Republic Center Tower I

Republic Center Tower I

300 N. Ervay - 1954

When Republic National Bank constructed their new headquarters between St. Paul and Pacific Streets on Ervay, it was the first building of any size located on the 45 degree street grid.  What originally was one office tower and banking hall, the center grew to include an even taller office building in 1964 and a smaller 8 story building in 1980, expanding the complex to an entire city block.  See Republic Center Tower II.

Republic Center Tower I was designed by Harrison & Abramovitz of New York and is clad with anodized aluminum panels that are embossed with the banks logo. When the building was complete, it was the tallest in Dallas, taking over the title from the Mercantile National Bank Building which had a 115 foot ornamental tower on top of it.  Republic Bank also had to a decorative element added to the top of their building.  On the west side of the structure, a 150 foot tower and beacon was placed on top of the building.  The tower and beacon originally was illuminated at night, but has been dark for years.  On a clear night, it could be seen from miles as it towered over Mercantile and the flying red horse on the Magnolia Building.  The beacon revolved and the tower had neon tubing that pulsated and flashed.  Pilots from Love Field complained about the beacon and it was the first to be darkened.  A few years later, there were more complaints about the neon, and soon it was turned off as well.  On September 16, 2000, the tower was illuminated once again, but this time with flood lights shining up on it from the roof.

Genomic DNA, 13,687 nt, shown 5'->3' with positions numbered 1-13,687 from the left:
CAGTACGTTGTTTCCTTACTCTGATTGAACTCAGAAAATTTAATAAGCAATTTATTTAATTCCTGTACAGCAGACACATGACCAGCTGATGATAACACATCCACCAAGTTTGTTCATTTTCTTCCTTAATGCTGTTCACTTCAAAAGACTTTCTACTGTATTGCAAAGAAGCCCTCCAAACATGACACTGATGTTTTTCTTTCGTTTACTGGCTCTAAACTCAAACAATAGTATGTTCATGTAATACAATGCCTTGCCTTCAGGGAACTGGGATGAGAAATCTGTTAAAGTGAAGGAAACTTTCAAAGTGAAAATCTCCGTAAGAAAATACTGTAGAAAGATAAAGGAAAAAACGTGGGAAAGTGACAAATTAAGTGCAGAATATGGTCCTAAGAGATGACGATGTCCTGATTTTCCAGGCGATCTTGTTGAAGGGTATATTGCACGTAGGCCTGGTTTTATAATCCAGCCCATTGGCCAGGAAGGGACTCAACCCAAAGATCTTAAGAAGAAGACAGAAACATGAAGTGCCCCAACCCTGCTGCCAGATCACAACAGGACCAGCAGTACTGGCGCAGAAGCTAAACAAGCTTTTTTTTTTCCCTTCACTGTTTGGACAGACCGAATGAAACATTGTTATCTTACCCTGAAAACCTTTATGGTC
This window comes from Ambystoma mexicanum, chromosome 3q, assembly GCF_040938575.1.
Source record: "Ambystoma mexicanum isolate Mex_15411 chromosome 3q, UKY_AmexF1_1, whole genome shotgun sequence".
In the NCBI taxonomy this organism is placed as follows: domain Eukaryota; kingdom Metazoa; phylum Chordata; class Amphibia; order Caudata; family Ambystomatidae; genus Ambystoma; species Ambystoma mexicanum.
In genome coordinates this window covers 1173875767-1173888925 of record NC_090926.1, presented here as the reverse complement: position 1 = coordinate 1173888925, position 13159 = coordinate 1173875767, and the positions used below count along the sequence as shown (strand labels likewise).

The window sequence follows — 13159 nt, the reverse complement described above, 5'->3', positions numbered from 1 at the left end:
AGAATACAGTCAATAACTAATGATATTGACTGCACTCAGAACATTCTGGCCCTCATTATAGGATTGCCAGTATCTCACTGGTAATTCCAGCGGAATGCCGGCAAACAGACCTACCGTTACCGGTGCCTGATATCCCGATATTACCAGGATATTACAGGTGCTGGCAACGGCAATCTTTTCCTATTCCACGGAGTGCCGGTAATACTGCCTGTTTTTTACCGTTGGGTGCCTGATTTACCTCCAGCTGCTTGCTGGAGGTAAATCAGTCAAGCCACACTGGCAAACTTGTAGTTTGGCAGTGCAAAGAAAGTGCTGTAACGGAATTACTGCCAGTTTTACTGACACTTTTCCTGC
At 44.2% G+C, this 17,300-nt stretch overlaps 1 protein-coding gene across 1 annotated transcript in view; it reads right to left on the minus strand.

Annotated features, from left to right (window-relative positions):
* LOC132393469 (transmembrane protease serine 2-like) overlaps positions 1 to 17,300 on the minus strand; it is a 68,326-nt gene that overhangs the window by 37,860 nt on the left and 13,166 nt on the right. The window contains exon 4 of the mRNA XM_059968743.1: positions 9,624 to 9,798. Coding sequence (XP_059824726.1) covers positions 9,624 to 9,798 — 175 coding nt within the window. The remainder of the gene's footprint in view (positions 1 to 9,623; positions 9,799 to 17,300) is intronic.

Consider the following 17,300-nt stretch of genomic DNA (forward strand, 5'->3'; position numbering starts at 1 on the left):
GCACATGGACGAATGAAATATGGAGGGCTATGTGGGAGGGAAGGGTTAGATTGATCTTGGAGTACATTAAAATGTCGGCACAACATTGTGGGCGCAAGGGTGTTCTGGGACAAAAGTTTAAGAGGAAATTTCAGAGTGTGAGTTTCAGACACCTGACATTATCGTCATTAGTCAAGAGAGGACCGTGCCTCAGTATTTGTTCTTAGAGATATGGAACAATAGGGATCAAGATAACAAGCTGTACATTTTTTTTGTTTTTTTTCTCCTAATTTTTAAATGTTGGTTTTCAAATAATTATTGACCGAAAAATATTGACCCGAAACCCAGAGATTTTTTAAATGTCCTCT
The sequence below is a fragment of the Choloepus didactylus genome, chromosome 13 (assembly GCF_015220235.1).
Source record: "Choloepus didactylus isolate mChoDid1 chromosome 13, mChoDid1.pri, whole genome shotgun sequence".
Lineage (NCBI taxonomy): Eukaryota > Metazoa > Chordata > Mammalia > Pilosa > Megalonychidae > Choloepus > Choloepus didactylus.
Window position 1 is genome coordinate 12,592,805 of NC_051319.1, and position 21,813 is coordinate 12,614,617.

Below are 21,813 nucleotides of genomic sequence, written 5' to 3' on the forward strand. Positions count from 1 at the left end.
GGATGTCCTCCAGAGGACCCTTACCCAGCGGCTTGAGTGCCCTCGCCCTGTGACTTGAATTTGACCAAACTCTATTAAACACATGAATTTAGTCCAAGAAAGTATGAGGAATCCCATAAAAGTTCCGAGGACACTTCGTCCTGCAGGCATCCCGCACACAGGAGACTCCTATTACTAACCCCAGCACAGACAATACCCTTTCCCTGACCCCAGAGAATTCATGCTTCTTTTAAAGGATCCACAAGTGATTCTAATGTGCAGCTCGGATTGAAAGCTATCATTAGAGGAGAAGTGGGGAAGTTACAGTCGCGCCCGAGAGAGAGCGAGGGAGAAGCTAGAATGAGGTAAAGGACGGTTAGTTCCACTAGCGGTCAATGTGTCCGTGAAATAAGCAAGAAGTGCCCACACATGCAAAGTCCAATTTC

Through a series of takeovers, Republic Bank eventually became part of the Bank of America system, which closed the branch.  The complex is undergoing a major renovation that has the second and third buildings complete.  Tower I has been brought up to code and is now slated to be converted to apartments.  It is also located on a DART Rail Line and is one block from a rail station.  The skyscraper is 452 feet tall with 36 stories, making it the 21st tallest building in the city.  The tower is not included within the height of the building. 

 

Closeup of the spire in the day by Justin Terveen

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